Anyways, I think the thunderbird is helping to rewrite the book on what a cruiser can and should be. In the past manufacturers didn't even bother with those things when they built a cruiser, and thats why there are so may mediocre ones that do one thing well and 50 things horribly. Thats changing and it's a good thing. IMHO a cruiser that cruises well and does nothing else well is a very flawed motorcycle.
 

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I'm more of a hands on person. The Thunderbird is a great all round motorcycle that handles better than most all of the current day cruisers on the market. The larger V displacement bikes don't lend themselves to optimal handling. The wheel base of the bikes are to long, which slows side to side transitions. This effects recovery in turns. They're generally lower to the ground which limits clearance. Their balance is also effected by the placement of the engine.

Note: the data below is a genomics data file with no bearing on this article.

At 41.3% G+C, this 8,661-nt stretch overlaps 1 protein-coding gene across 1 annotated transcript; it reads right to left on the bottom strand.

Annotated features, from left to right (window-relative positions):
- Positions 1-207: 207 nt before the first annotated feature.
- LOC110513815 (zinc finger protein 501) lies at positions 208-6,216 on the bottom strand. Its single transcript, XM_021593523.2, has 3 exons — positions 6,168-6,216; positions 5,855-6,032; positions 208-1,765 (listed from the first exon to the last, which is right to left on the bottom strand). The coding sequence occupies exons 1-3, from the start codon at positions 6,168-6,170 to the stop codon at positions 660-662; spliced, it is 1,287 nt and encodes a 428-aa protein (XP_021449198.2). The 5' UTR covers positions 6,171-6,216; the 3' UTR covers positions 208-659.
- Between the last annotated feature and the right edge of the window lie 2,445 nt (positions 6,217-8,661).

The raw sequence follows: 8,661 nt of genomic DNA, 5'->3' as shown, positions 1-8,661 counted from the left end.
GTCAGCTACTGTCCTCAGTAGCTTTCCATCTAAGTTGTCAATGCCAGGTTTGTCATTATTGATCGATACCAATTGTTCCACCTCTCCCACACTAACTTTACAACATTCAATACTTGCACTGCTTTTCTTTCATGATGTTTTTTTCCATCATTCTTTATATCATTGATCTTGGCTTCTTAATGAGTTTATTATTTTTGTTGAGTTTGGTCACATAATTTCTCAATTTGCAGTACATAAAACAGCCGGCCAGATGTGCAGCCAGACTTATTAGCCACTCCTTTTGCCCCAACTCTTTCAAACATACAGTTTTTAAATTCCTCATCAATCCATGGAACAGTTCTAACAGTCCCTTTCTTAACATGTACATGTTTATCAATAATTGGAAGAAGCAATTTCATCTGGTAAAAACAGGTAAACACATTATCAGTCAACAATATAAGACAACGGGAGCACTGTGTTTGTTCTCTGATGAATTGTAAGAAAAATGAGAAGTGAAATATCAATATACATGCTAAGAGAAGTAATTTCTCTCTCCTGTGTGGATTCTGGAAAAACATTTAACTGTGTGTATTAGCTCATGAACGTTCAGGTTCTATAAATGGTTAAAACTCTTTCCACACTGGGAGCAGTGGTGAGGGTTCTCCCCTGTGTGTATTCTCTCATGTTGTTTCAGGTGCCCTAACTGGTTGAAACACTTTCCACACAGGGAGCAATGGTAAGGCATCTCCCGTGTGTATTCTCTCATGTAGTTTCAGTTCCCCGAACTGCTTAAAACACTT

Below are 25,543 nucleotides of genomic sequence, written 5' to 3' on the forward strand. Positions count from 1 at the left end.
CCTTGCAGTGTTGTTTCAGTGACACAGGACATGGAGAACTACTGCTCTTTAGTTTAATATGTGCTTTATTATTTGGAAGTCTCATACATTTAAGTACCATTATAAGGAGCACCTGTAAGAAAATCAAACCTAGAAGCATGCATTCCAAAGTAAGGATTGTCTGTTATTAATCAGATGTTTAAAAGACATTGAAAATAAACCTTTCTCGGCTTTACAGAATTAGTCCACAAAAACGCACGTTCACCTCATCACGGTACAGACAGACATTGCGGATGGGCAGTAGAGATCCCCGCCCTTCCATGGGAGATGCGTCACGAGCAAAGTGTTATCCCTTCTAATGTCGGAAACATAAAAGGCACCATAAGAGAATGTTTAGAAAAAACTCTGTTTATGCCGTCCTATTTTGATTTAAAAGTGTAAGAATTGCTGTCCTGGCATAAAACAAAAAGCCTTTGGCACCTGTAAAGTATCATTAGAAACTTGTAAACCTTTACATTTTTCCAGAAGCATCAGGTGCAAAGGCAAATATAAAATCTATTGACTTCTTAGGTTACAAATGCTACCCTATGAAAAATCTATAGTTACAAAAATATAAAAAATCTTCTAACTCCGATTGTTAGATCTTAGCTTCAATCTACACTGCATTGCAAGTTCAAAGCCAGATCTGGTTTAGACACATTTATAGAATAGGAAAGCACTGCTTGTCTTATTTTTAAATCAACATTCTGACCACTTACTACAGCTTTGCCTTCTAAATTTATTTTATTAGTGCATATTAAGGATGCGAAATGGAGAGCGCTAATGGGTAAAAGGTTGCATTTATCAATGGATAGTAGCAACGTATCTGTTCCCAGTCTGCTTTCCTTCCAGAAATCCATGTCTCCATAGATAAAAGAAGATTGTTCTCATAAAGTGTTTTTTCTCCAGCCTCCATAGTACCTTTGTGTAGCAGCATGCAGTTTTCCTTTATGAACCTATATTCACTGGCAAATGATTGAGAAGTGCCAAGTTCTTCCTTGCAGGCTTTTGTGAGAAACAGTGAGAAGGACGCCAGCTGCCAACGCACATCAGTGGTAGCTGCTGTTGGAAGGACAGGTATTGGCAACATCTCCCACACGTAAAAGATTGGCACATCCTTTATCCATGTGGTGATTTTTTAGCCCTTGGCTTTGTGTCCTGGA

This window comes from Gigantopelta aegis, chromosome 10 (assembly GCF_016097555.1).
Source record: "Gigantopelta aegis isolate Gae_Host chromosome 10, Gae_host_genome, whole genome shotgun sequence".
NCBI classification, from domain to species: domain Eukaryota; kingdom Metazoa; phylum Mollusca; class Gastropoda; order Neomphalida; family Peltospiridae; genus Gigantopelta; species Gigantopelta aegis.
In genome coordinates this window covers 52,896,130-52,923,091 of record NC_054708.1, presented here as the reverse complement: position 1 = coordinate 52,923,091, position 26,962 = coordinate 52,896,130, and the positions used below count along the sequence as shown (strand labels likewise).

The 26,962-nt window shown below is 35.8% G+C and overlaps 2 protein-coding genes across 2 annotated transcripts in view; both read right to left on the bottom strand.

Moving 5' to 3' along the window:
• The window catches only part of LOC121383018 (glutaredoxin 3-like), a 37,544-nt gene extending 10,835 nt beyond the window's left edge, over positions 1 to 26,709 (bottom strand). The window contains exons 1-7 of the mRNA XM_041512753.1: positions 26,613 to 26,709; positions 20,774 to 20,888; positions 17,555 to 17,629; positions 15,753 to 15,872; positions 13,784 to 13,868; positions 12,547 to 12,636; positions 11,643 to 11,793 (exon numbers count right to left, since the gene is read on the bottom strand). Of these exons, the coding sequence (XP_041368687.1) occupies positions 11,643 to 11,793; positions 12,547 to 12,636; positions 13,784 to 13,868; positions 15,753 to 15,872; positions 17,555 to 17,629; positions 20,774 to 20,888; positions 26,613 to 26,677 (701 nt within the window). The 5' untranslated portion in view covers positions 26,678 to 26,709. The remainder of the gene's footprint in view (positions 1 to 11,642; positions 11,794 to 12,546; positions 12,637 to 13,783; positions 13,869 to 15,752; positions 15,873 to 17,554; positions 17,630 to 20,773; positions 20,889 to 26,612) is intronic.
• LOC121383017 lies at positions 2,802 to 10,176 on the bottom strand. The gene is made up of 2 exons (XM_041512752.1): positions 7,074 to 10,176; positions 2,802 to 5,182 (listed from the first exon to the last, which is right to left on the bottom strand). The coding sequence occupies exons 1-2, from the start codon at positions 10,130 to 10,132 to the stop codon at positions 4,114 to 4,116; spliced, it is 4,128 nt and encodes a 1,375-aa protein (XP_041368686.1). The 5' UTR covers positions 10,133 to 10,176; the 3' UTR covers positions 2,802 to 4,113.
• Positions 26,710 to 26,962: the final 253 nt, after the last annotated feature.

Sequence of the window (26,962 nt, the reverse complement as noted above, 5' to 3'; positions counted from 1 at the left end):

With Triumphs parallel twin there's no need to stretch out the frame to accommodate the motor. This allows for a more compact frame and shorter wheel base. It also has better steering geometry. Side to side transition are much easier.

Motor wise, there's a large advantage in both horsepower and torque as can be seen in the dynos. This has an even greater effect on the road. Better overall response.

I'm not surprised at the T-Birds domination in the test. It just proves Triumph designed the T-Bird to be allot more than just straight line crustier. For those that doubt it's capability, I suggest you take one for a spin and decide for yourself. I think you'll be pleasantly surprised.

People buy a cruiser for stylized daily use and straight line comfort. It's no surprise they later find it inadequate for spirited riding. The T-Bird is an exception to the rule and has proven it since it's original release.